a previous relevant question from me is here Reverse Engineering old paint programs

I have set up my base of operations here: http://animatorpro.org wiki coming soon.

Okay, so now I have a 300,000 line legacy MSDOS codebase. It's sort of a "be careful what you wish for" situation. I am not an experienced C programmer. I'm not entirely inexperienced either, but for all intents and purposes I'm a noob to the language and in particular the intricacies of its libraries. I am especially ignorant of the vagaries of the differences between C programs written specifically for MSDOS and programs that are cross platform. However I have been studying this code base for over a year now, and this is what I know about Animator Pro:

Compilers and tools used:

  • Watcom C compiler
  • tcmake (make program from Turbo C)
  • 386asm, a specialised assembler for the Phar Lap dos extender
  • and of course, the Phar Lap dos extender itself.
  • a selection of obscure dos utilities

Much of the compilation seems to be driven by batch files. Though I have obtained copies of all these tools, I have not yet succeeded at compiling it. (though I have compiled its older brother, autodesk animator original.

It's got a plugin system that replicates DLL before DLL's were available, based on REX. The plugin system handles:

  • Video Drivers (with a plethora of included VESA drivers)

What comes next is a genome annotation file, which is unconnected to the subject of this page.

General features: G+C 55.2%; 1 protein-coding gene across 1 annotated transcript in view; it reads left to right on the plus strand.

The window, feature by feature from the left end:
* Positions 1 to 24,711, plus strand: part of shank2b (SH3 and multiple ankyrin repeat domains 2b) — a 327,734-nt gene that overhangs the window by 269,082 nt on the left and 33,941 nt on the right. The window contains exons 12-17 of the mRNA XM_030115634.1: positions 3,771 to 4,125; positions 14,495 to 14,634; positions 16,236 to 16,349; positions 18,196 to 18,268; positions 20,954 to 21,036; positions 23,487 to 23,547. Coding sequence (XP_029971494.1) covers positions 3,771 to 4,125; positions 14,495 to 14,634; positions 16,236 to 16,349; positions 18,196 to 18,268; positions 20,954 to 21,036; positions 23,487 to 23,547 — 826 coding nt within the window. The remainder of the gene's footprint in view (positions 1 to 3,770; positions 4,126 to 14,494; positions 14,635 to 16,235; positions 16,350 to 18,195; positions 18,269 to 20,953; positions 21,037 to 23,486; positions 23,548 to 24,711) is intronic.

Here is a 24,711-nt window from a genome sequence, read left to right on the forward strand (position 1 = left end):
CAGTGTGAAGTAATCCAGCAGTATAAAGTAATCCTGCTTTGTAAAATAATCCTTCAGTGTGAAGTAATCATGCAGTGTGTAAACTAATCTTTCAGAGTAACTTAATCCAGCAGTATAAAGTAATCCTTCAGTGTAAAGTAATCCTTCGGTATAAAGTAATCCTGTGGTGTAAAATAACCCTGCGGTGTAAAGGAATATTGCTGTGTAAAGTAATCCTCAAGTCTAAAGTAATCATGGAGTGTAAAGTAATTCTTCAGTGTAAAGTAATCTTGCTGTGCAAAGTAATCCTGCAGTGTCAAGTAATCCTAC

• Input drivers (including wacom tablets, and keyboards)
  • Drawing Tools
  • Inks (Like photoshop's filters, or blending modes)
  • Scripting Addons (essentially compiled scripts)
  • File formats

It's got its own script interpreter named POCO, based on the C language- The scripting language has enough power to do virtually all the things the plugin system can do- Just slower.

Given this information, this is my development plan. Please criticise this. The source code is available in the link above, so you can easily, if you are so inclined, assess the situation yourself.

  1. Compile with its original tools.
  2. Switch to using DJGPP, and make the necessary changes to get it to compile with that, plus the original assembler.
  3. Include the Allegro.cc "Game" library, and switch over as much functionality to that library as possible- Perhaps by simply writing new video and input drivers that use the Allegro API. I'm thinking allegro rather than SDL because: there is a DOS version of Allegro, and fascinatingly, one of its core functions is the ability to play Animator Pro's native format FLIC.